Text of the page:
But it was, and by this time Connery, having acrimoniously parted way with Eon, teamed up with McClory to remake Thunderball in a proposed film originally entitled Warhead. Eon sued and the project stalled, though supposedly a number of elements from Warhead's treatments suspiciously turned up in Eon's The Spy Who Loved Me (1977), which originally was to have featured arch-nemesis Blofeld and his SPECTRE organization.
It wasn't until Warner Bros. and producer Jack Schwartzman, husband of actress Talia Shire, became involved that the project was revived. According to that gloomy featurette, there was a constant struggle among the writers, producers, and Connery about what tone the material should take. While the screenplay is credited to Lorenzo Semple, Jr. (the Batman TV show, Papillon, King Kong), much of it was rewritten by an uncredited Dick Clement and Ian La Frenais (The Bank Job).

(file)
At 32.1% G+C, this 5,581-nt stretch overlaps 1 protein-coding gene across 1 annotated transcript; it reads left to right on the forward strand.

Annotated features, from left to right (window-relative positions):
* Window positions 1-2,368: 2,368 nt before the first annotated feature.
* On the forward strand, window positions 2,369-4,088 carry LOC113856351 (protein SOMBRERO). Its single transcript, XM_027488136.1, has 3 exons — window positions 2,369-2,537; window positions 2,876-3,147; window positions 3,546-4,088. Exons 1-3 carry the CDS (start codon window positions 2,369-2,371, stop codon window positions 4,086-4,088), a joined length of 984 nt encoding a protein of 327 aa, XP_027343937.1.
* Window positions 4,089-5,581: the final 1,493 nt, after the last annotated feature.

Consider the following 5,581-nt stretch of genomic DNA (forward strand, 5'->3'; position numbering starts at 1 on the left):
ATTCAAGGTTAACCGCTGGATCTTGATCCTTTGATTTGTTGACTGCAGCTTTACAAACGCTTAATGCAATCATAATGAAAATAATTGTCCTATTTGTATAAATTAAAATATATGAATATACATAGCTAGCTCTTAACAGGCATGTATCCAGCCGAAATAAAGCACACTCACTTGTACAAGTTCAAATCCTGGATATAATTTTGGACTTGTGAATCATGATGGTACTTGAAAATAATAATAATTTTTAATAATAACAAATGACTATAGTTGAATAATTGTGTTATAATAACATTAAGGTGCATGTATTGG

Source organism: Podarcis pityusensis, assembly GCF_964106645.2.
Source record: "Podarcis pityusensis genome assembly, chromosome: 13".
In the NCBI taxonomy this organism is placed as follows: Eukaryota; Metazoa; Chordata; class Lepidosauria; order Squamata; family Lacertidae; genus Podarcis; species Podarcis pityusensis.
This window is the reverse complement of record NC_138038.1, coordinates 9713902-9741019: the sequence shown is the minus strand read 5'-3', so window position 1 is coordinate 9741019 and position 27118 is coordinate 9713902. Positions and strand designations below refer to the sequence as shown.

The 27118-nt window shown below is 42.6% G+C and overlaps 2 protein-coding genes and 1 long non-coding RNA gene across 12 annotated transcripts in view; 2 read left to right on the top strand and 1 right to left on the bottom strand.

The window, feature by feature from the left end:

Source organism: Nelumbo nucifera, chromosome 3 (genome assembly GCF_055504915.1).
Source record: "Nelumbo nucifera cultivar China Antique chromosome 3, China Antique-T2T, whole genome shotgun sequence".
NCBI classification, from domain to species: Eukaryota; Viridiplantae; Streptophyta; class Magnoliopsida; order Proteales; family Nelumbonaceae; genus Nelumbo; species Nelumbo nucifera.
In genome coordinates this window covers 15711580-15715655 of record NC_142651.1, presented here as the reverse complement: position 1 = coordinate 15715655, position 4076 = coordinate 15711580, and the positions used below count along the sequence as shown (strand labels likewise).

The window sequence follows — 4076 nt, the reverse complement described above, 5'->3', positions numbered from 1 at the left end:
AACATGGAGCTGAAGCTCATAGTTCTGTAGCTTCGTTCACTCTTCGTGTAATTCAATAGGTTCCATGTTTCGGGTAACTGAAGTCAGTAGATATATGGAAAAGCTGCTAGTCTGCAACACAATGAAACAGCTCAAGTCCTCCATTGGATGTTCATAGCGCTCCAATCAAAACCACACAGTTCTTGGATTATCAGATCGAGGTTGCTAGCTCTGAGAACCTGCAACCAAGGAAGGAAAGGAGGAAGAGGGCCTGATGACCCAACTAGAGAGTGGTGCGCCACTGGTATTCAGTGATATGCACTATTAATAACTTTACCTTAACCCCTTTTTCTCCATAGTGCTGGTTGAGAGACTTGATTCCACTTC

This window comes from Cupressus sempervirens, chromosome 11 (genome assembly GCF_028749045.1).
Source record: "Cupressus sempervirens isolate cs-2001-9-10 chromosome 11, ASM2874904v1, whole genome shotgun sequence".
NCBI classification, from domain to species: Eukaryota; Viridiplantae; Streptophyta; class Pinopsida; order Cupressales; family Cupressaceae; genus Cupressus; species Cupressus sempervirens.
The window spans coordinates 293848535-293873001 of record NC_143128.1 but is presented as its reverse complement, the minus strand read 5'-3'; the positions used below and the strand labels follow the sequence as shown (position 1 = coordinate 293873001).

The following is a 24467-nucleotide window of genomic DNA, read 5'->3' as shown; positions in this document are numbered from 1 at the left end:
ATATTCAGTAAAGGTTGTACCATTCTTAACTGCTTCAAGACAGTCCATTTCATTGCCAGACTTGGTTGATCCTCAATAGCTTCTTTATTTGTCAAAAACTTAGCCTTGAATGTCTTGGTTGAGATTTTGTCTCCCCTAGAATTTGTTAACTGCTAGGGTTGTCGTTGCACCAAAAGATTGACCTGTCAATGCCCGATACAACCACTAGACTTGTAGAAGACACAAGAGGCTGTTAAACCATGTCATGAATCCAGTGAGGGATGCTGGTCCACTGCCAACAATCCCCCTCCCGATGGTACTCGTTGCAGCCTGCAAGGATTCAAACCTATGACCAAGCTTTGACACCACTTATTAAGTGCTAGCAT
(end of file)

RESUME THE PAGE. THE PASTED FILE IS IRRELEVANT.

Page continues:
Both the 1965 Thunderball and the 1983 Never Say Never Again follow the main points of Ian Fleming's novel/adaptation fairly closely: SPECTRE, headed by Ernst Stavro Blofeld (Max von Sydow), steals two nuclear warheads, threatening to explode them unless the nations of the world pay an enormous ransom: each country is to pay an amount equal to 25% of their annual oil purchases. (Hey - that could run into money!) The operation, dubbed "The Tears of Allah," is being supervised by SPECTRE operative Maximilian Largo (Klaus Maria Brandauer) who lives aboard a colossal yacht, the Flying Saucer, with his girlfriend, Domino Petachi (Kim Basinger).